Written & Photographed by Vaishnavi Rathore
Udaipur, Western Rajasthan: Gajinder Kalal stood on a cliff in the Aravalli hill range facing the flatlands of Marwar, a region that is a part of the Thar Desert in western Rajasthan. The hill he stood on lies in Gogunda, Udaipur, located in southern Rajasthan’s Mewar area.
The views on either side of the cliff were contrasting: Ahead of Kalal lay the beginnings of the arid desert, and behind, green forests and trees laden with custard apples. The Aravallis are a barrier to the desert and they prevent the sands of the Thar from entering Mewar and beyond.
Kalal belongs to Jhadol, Gogunda’s neighbouring block, and was on his way to meet Hansa Ram, the former sarpanch (village head) of Karech. “This used to earlier be dry and barely anything grew here,” he said, crossing a pasture which forms a few hectares of the 359-hectare sprawl that has been restored by local communities.
Almost 17 years ago, the residents of Karech noticed a decline in the local tree cover and availability of fodder caused by the overuse of pastures and tree felling for fresh and dry wood. Through collective campaigns aligned with the government’s Joint Forest Management programme, since 2002 the community has successfully restored more than 300 hectares of common land.
Strict rules were laid down and adhered to by common consent–young saplings would not be grazed or cut, so the common grounds would remain closed for certain periods of the year; only dry, deadwood could be collected and not green, live trees, and so on.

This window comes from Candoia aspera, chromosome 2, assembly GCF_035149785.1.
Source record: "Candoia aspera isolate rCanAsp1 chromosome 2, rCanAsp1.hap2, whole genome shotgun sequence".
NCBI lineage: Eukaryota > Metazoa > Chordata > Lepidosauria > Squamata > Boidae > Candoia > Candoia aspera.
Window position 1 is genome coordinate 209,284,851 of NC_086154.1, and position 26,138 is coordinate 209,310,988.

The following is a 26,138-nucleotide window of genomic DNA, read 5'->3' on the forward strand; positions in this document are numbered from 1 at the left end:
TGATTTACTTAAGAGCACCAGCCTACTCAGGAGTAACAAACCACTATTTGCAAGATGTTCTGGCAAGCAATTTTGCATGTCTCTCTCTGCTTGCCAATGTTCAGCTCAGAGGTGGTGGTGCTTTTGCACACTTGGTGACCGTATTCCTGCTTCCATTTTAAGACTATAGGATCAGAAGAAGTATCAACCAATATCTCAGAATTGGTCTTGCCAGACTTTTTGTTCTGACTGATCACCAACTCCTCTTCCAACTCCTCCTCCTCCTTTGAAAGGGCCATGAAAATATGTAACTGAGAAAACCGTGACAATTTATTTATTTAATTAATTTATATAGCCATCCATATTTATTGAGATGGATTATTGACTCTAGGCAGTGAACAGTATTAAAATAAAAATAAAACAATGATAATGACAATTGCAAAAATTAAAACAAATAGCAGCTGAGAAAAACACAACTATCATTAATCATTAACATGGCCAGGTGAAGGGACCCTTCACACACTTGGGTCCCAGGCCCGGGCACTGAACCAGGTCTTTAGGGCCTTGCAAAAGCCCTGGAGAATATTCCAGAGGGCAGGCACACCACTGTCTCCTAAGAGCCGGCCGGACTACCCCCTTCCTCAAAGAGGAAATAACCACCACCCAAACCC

Worldwide, over 1.3 billion people are living on degraded agricultural lands, according to a 2019 report tabled at the 14th Conference of Parties to the United Nations Convention to Combat Desertification (UNCCD). These vulnerable populations also lack secure access to land and control over land resources.
In India, 96.54 million hectares, or 30% of the country’s total land area, is undergoing desertification, as per data collected in 2011-13 and cited in a 2018 report by The Energy and Resources Institute (TERI), a not-for-profit research body. Upto 10% of this degradation is caused by water erosion and loss of vegetation. Other factors are wind erosion, salinity and human causes. At 50% of its land area, Rajasthan is among six Indian states that face acute degradation, as per the TERI report.
The UN report recommended the prioritisation of land restoration and sustainable management measures in the most fragile areas of a country and for communities affected by desertification, land degradation and droughts in order to reduce the risk of forced migration.
Though they have little awareness of the UN recommendations, Hansa Ram and others have been working with precisely this strategy. After a month-long investigative journey in the Aravallis, it became clear that the region was struggling with the fallout of mining, construction, encroachment, and waste disposal. Community efforts like those undertaken in Karech could stem the tide of land degradation caused by these factors.
“If you look at it, these efforts by the communities are contributing towards preventing climate change,” said Chetan Dubey, team leader of Gogunda block who works with the Foundation for Ecological Security (FES), a not-for-profit working across seven states, including Rajasthan. “The heavy definitions and terms of climate change may not fit into their dictionary, but this collective effort at micro levels is combating climate change.”
Livelihoods and commons
Hansa Ram’s house stood in the middle of recently harvested maize fields. His is one of the 600 agricultural households in Karech, most of which are growing soya beans, wheat, and mustard amongst other crops. On Hansa Ram’s terrace, amla (gooseberries) and red chillies lay drying in the sun.